Oral Answers to Questions

Debate between Kevin Foster and Stuart C McDonald
Monday 22nd March 2021

(10 months, 1 week ago)

Commons Chamber
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Kevin Foster Portrait Kevin Foster
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We expect the highest standards from our providers and have instructed them to make improvements following the interim report from the independent chief inspector. In future, a core part of avoiding the pressures that result in the need for contingency accommodation will be fixing our broken asylum system, so that decisions are fair, prompt and firmer, and those whose claims are not genuine can be removed more easily.

Stuart C McDonald Portrait Stuart C. McDonald (Cumbernauld, Kilsyth and Kirkintilloch East) (SNP) [V]
- Hansard - - - Excerpts

The Home Secretary said to the Select Committee that

“advice around dormitories and the use of the accommodation was all based on Public Health England advice”.

However, the inspection report reveals that Public Health England had advised that opening

“dormitory-style accommodation at Napier was not supported by current guidance”.

Ministers have claimed that the barracks are

“good enough for the armed services and they are certainly more than good enough for people…seeking asylum.”—[Official Report, 8 February 2021; Vol. 689, c. 10.]

However, the report says that they are “impoverished, run-down and unsuitable”. When will those statements be corrected, and, more importantly, why did the Home Office not grasp that the use of dormitory accommodation in the middle of a pandemic was utterly reckless?

Kevin Foster Portrait Kevin Foster
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I note the hon. Member’s points, but I have already outlined that we expect the highest standards from providers and have instructed them to make improvements. A core part of being able to end the use of contingency accommodation in hotels and barracks is having more options and locations for dispersed accommodation. Sadly, Glasgow is the only location currently providing it in Scotland. Part of the solution might be for his council in Cumbernauld, Kilsyth and Kirkintilloch East to agree to be next on the list—something I hope he will reflect positively on.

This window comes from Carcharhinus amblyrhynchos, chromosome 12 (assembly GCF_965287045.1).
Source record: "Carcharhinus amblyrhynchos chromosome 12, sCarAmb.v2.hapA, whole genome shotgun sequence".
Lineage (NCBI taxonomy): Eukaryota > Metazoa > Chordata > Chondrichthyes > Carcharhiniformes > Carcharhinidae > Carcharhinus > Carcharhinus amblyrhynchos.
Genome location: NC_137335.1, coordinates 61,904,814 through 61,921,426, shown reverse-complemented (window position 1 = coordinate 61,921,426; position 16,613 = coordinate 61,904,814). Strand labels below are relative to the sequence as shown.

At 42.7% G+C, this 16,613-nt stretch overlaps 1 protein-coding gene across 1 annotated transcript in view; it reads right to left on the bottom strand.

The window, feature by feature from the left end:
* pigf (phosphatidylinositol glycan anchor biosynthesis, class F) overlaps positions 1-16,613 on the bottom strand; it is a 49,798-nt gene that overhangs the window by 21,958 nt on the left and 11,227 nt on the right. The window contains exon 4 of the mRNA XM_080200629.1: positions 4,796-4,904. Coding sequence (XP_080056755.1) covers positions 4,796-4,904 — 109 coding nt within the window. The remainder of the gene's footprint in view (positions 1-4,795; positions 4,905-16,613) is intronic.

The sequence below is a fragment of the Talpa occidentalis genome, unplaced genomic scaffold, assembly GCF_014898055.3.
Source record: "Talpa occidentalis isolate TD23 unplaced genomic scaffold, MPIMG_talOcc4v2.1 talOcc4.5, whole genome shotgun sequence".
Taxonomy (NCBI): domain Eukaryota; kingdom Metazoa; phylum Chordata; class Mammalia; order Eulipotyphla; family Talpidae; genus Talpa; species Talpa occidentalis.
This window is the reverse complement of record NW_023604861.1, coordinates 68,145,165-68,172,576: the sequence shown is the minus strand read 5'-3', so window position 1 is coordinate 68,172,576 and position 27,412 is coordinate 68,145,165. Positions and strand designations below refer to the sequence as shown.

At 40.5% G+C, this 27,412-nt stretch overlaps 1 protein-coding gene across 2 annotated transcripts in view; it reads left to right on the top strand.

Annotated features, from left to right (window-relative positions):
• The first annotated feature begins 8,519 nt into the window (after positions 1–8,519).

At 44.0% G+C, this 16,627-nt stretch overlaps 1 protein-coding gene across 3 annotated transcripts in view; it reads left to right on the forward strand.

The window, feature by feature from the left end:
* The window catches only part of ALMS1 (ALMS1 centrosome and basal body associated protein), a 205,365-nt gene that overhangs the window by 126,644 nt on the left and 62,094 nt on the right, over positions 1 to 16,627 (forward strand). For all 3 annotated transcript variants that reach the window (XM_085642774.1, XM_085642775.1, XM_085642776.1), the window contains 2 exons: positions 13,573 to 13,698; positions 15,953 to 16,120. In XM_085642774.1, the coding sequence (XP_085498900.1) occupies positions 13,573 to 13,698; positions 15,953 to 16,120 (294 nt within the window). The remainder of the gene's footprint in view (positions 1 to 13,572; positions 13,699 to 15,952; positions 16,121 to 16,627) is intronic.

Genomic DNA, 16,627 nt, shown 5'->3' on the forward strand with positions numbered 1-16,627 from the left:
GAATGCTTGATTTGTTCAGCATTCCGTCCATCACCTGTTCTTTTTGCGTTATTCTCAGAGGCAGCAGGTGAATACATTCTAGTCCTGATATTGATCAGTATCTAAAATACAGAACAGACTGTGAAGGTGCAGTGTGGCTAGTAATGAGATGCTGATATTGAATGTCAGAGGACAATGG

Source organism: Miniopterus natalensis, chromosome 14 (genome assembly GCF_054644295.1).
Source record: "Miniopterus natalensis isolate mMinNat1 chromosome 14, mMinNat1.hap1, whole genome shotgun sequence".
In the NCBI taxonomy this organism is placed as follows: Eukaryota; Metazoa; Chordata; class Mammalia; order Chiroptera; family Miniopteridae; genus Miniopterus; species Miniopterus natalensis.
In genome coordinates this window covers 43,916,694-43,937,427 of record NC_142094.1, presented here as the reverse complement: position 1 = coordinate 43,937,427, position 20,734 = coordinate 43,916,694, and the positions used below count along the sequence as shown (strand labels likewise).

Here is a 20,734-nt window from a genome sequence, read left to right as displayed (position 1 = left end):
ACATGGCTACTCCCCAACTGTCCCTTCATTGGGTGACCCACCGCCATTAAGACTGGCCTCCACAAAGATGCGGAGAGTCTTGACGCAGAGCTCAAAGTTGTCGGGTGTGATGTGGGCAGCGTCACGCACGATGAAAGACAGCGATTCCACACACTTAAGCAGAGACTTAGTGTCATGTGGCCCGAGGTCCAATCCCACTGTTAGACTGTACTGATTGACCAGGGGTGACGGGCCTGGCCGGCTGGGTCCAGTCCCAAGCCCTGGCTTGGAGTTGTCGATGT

Stuart C McDonald Portrait Stuart C. McDonald
- Hansard - - - Excerpts

It is well and good for the Minister to ask providers to make improvements, but it is a blindingly obvious fact that whatever is done with dormitory accommodation will not protect against coronavirus. I agree that to fix asylum accommodation, local authorities must have the powers and the funding they need for the job. The Home Affairs Committee has said that several times. If the Home Office agrees to do that, instead of launching the horrendous large-scale warehousing of vulnerable people, more local authorities will get on board and I will, indeed, encourage it. Will the Home Office make sure local authorities get the powers and the funding they need?

Immigration and Social Security Co-ordination (EU Withdrawal) Act 2020 (Consequential, Saving, Transitional and Transitory Provisions) (EU Exit) Regulations 2020

Debate between Kevin Foster and Stuart C McDonald
Tuesday 8th December 2020

(1 year, 1 month ago)

General Committees
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Stuart C McDonald Portrait Stuart C. McDonald (Cumbernauld, Kilsyth and Kirkintilloch East) (SNP)
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It would be good to rename my constituency for the benefit of colleagues, but it is good to see you in the Chair, Mrs Murray. I hope you can hear me okay. Colleagues might prefer not to hear me, but I will have my say anyway.

Kevin Foster Portrait Kevin Foster
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Always a pleasure.

Stuart C McDonald Portrait Stuart C. McDonald
- Hansard - - - Excerpts

Thank you, Minister.